After landing in Panama I started working-out again. It had been months. I’d let travel become an excuse for having no time to exercise. And I started to believe my own propaganda for the most part. A day or two prior to boarding my flight a company called Freeletics® found its way onto my laptop screen. Who knows why, but I subscribed. And found somewhere the motivation to wake up early and follow their weekly aerobic/bodyweight workout plans. It’s only been three weeks so far, but I plan on sticking with it.
These past three weeks have gone by fast. Much faster than the first three weeks of any other workout program I’ve ever followed. And I believe that I know the reasons why.
Here they are.
I haven’t had a mirror
I’ve been bathing in a river pool and showering under a waterfall for the past three weeks. The house we’ve been constructing is a mess of dust and tools. And the bathroom is nothing more than chipped-up concrete and a paint splattered toilet. In neither my room, nor the bathroom, is there a mirror – and unlike in a gym, there are no mirrored walls in the jungle…
What is the worst thing you can do when running on a treadmill? The answer is: watch the clock. Every tick of the seconds hand is a devastating reminder that you still have so much time left. Time until you’ve achieved something that you want.
In contrast, what is the best thing you can do when running on a treadmill? The answer is: ignore the clock. Refuse to look at it. Put in your headphones and make a strict rule that you’re only allowed to check the clock once every four or five songs. The reason this helps is because it distracts you. It allows you to forget about one of the greatest obstacles to achieving anything, time – and instead just run. When you do look at the clock five songs later, you wonder how all those seconds flew by unnoticed.
Analyzing yourself in the mirror after every workout…or rep…is no different than watching the seconds hand on the clock. You don’t see how far you’ve come, but instead how far you have to go. And just like when watching the seconds tick on a treadmill, we quickly become overwhelmed and feel as though we will never get there.
This has nothing to do with “loving who you are as you are” or “it doesn’t matter how you look but how you feel”. It is simply that many of us don’t struggle with working out, but working out consistently. And what could be more demotivating than visually scrutinizing yourself after every exercise to see that you’ve gotten no where?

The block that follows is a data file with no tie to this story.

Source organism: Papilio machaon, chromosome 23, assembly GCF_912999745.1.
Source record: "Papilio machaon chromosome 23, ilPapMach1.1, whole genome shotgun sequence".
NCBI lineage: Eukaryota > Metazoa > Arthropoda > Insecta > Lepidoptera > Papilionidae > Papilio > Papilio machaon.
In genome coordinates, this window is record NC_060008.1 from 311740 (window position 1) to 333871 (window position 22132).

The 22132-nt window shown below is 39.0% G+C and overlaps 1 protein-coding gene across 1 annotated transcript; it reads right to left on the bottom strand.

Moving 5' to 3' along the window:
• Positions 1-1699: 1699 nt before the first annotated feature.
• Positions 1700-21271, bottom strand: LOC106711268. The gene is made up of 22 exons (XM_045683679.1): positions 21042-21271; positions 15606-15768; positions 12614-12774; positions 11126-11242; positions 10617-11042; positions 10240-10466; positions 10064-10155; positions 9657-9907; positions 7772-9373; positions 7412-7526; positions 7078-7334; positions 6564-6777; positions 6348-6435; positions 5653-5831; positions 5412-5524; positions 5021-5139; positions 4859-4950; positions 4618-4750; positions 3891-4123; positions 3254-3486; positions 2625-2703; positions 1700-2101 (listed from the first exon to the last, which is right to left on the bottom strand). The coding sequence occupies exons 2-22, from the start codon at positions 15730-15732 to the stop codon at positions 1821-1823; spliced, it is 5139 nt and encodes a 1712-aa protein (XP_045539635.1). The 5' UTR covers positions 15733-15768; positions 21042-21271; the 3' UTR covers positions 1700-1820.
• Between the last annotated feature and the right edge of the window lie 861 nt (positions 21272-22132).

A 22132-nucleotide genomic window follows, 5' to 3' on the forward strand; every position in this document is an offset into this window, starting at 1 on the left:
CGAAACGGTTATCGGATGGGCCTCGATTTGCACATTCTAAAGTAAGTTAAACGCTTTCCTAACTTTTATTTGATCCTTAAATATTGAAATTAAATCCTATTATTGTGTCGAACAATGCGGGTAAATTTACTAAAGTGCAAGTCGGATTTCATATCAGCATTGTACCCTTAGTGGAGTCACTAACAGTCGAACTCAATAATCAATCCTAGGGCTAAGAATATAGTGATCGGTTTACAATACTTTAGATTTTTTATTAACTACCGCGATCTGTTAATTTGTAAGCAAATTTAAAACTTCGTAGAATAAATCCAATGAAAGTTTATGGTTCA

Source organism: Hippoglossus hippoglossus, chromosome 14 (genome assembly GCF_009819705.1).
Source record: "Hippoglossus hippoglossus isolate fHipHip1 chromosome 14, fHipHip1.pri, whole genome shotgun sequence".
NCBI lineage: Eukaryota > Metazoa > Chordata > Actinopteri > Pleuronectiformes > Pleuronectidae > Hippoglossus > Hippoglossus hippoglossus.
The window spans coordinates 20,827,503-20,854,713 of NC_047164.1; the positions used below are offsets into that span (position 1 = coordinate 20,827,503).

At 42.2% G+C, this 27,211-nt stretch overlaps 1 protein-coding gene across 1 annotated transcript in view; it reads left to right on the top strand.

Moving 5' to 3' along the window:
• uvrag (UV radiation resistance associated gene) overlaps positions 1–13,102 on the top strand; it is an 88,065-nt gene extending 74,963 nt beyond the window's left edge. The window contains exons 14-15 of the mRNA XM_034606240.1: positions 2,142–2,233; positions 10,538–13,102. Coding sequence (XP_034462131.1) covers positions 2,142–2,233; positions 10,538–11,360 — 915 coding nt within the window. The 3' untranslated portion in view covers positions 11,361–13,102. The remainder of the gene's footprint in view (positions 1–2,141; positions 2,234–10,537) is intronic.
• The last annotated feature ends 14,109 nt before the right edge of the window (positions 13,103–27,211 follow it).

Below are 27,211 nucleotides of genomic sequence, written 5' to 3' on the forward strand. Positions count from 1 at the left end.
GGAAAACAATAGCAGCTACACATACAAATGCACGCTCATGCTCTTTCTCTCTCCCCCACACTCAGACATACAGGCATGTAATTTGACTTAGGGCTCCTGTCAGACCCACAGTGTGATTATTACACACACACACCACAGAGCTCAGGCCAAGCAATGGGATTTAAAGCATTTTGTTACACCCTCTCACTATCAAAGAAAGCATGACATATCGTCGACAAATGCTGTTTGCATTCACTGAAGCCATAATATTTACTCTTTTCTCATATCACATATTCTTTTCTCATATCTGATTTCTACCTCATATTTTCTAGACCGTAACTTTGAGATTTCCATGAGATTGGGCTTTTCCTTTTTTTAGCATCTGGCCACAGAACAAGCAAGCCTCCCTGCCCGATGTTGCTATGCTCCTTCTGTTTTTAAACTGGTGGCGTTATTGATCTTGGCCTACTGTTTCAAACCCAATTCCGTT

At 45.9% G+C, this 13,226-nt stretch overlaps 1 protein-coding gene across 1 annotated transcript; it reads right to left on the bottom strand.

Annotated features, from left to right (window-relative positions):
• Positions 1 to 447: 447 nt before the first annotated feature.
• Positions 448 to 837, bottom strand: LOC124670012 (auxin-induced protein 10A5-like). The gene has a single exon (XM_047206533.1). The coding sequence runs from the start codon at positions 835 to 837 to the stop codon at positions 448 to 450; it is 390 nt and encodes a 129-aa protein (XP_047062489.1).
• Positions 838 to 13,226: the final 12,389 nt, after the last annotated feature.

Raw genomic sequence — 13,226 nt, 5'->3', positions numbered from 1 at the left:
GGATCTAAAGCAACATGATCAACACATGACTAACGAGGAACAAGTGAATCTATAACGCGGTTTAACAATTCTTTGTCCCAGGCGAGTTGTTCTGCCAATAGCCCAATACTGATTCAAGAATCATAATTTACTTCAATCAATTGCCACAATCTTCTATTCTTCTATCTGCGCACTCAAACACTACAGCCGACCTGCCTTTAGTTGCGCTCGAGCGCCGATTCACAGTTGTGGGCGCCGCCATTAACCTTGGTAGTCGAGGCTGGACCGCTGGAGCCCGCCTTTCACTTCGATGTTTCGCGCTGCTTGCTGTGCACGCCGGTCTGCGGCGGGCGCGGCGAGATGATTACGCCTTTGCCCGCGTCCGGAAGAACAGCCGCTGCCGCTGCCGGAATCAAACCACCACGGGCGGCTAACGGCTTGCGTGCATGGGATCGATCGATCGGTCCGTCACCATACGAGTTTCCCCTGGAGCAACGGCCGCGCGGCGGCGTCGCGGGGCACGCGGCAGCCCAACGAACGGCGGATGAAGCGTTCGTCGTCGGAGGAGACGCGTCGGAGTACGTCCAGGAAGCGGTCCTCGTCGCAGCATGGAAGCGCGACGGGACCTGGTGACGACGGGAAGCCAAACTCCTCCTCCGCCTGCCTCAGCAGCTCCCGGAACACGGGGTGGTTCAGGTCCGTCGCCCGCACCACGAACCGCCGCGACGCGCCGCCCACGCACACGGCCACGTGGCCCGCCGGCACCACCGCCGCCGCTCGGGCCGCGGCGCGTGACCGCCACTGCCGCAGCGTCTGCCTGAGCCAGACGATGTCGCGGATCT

Not having a mirror has forced me to judge my workouts not by how I look, but by how I feel. I feel sore. And that feels like progress. While passing by a mirror in a hardware store the other day I could easily see that I had toned up. It felt great.
Much like I ignore the clock on the treadmill for four or five songs, I was forced to ignore the mirror for a few weeks. Making the time feel as though it flew by, and my first look in the mirror actually a motivating experience.
I didn’t start on a Monday
My job isn’t a 9 to 5. It really doesn’t matter if it’s a Friday or Monday. As long as I am being productive and engaged I can schedule my week to my liking. However I have had more traditional jobs. And spent many years in school. So just like to the rest of world, the word “Monday” is a buzzkill.
By chance I started my Freeletics® workouts on a Thursday. And now my workout week begins on Thursdays. How is this helpful? Because no one likes Mondays. The only thing that most people want to do on a Monday is nothing. So it’s not unlike us to avoid doing anything we don’t absolutely have to do on that day.
If your weekly workout plan starts on a Monday, it is most likely the first thing you will avoid doing. And if you don’t start out your workout week strong, you’re more likely to give up on the rest of it. But if you move it to later in the week, suddenly the way you feel about it changes. Instead of a dreary Monday where you have to get ready for another week of work and workouts, Mondays are when you’re halfway through your weekly workout plan and just getting ready for work. And Thursdays are when you’re almost done with work and just starting your weekly workout plan.
When people say “it’s all about attitude” they are using the wrong wordage. What they mean is “it’s all about state-of-mind”. Changing our state-of-mind affects how we feel about things – making them seem more or less achievable, important, meaningful, ect… Learning how to control your state-of-mind is an ultimate form of self control. And just like waking up early helps you feel, and therefore be, more productive, avoiding the mirror for a week or two at a time, and avoiding the monday schedule, can help change your state-of-mind when it comes to working out. And effectively make it all feel much less overwhelming.
*These pictures have nothing to do with the post… I took them this morning after my work out!